I'm glad to announce that Workbench now uses the particle flash --local command under the hood when doing local compilation and flashing.
Specifically the changes to the Workbench commands are:
Flash application (local) will only put the device in DFU after compilation succeeds, and it will upgrade Device OS on the device if necessary. This is the command you should use the most for local development.
Flash application and Device OS (local) will no longer compile Device OS (unless you're working with deviceOs@source), and it will always flash Device OS to ensure that the application and OS version match. This is a good command to use if you're pulling out a device from a drawer and you don't remember what version of Device OS was on there last time you used it.
Compile application and Device OS (local) still compiles Device OS to ensure that debug symbols are available before local debugging using Flash application for debug (local)
All the local flash commands also support flashing assets bundled for Asset OTA.
If I may, I sometimes have difficulties getting devices to go into DFU mode when flashing locally from Workbench. The work-around then is to put the device in SAFE-MODE and then flash. Couple of minutes later, all seems to be working again. Am I messing up something in my code that 'keeps the device to busy' to go into DFU mode?
Your help/advice would be appreciated as I cannot always physically get to the device again while making changes to the firmware.
When that happens, how do you put the device in safe mode? Do you use the buttons or the command particle usb safe-mode? Have you tried the command particle usb dfu in this case too?
Device OS prioritizes responding to USB commands to reset the device or enter DFU. That works best for application with SYSTEM_THREAD(ENABLED). If you keep running into this issue, let me know because that's something we will want to investigate.
I haven't tried particle usb safe-mode yet... I will make sure to do this and let you know. So far I just assumed it would not work, so I have been using te buttons.
I do not have SYSTEM_THREAD(ENABLED) for this particular project. I will enable it and most certainly give you some feedback. The same device that was giving this issue (with the same code) has been working just fine all day.
I will be working on it more this evening and let you know then.
Hey Friedl, I'm wondering why do you do that to yourself? Just kidding...
But still curious, is there a reason why you are not using that setting as the default for all your projects? I wonder what are the correct scenarios for this to be off, that's all.
Life is too easy... I want to try and make things more difficult for myself Just kidding of course... Less than a year ago getting Serial.print to work was an unimaginable achievement for me, so bare with me while I learn
Should this not maybe then be a default in DeviceOS then?? Like (SYSTEM_MODE, AUTOMATIC) Thanks for the tip though, will be sure to enable it.
Apologies for all the trivial questions... I have been focusing almost exclusively on PCB design and hardware, left the programming part to the clever people
You should always use SYSTEM_THREAD(ENABLED). There is basically no advantage of not using it, and since almost all commercial products use it, including Tracker Edge and Monitor Edge, threading is far more tested than non-threaded. And threads are actually always enabled even if system threading is off.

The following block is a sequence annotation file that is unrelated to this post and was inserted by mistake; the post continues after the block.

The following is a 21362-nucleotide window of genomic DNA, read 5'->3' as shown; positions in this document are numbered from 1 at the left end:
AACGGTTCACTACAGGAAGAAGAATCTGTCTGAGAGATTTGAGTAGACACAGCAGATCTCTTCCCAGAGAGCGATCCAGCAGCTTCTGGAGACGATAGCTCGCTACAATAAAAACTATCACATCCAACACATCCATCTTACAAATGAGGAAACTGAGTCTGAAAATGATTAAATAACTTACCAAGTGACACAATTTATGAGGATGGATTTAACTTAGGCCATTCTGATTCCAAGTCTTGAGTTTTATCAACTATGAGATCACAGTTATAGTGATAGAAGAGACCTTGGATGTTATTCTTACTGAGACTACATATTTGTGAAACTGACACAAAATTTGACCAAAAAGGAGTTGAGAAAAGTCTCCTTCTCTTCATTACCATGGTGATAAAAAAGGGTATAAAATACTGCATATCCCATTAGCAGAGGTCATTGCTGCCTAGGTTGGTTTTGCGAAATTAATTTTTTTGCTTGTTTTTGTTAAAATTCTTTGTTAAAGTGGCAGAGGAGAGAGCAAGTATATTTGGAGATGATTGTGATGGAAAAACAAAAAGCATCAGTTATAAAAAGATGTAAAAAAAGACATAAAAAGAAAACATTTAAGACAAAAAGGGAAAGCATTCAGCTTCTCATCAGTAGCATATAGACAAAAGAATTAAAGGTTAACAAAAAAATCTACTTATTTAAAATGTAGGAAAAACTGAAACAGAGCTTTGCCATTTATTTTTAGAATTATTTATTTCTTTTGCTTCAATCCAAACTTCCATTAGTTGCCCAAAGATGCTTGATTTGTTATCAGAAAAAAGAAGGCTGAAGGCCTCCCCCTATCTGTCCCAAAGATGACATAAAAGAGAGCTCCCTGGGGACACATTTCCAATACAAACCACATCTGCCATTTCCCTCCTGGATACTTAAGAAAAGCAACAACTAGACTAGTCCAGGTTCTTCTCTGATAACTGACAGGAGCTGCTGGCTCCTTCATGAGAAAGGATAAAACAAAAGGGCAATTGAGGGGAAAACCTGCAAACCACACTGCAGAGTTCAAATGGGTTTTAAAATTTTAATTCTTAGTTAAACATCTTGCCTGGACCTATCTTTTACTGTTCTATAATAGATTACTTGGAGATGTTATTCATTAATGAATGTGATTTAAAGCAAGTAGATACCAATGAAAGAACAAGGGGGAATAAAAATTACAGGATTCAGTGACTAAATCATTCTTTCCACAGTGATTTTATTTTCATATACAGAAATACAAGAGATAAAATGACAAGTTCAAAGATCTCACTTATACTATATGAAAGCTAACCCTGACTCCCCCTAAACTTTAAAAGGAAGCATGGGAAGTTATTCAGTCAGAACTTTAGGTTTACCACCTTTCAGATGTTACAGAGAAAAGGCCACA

The reason system threading is not the default it changes the behavior of how setup() and loop() work. With the default of threading disabled and AUTOMATIC mode, setup() and loop() are only called when cloud-connected. With threading or a different SYSTEM_MODE, they always run. Now it's usually far more useful to have them run and just check if cloud connected if you need to, but it would be a breaking change in behavior.
Using SYSTEM_MODE(AUTOMATIC) is fine.
You'll notice that Tracker Edge and Monitor Edge use SYSTEM_MODE(SEMI_AUTOMATIC) and call Particle.connect() in setup(). This is good if you have a situation where you want to boot but not connect to the cloud.
We do not recommend using SYSTEM_MODE(MANUAL) except if you are using the device without cellular, Wi-Fi, or cloud. The MANUAL mode often behaves in ways you would not expect.
For client products I got used to using SYSTEM MODE (SEMI-AUTOMATIC) with SYSTEM_THREAD (ENABLED). In this case (for a tutorial that relies on the fact that the device needs to be connected to Particle Cloud) I am using SYSTEM_MODE(AUTOMATIC)
I think I have narrowed it down to the following scenario;
Device is running in SYSTEM_MODE(SEMI-AUTOMATIC)
Device is running a simple sketch flashing RGB LED and reading an Analog pin, with a serial print.
There is a 10s delay in the void loop()
SYSTEM_THREAD(ENABLED) was NOT enabled at the time
unable to flash via USB
unable to put device into DFU or SAFE MODE via USB
unable to flash via Cloud
I tried a brut-force approach and was finally able to flash. The flashing part was very slow, took about 2 minutes from the time it actually started flashing until complete. Current DeviceOS on the unit and the one selected in workbench matched.
Hope this helps. I will keep in mind to enable Threads when using semi automatic mode. As this was simply to test and I did not want to wait for cloud connections all the time, I did not think this would be necessary.
Hey, I suspect this delay was the culprit for the device not entering DFU mode, reason being during those 10 seconds the device is not attending other tasks when SYSTEM_THREAD(ENABLED) is not there, hence not receving the command go to DFU mode.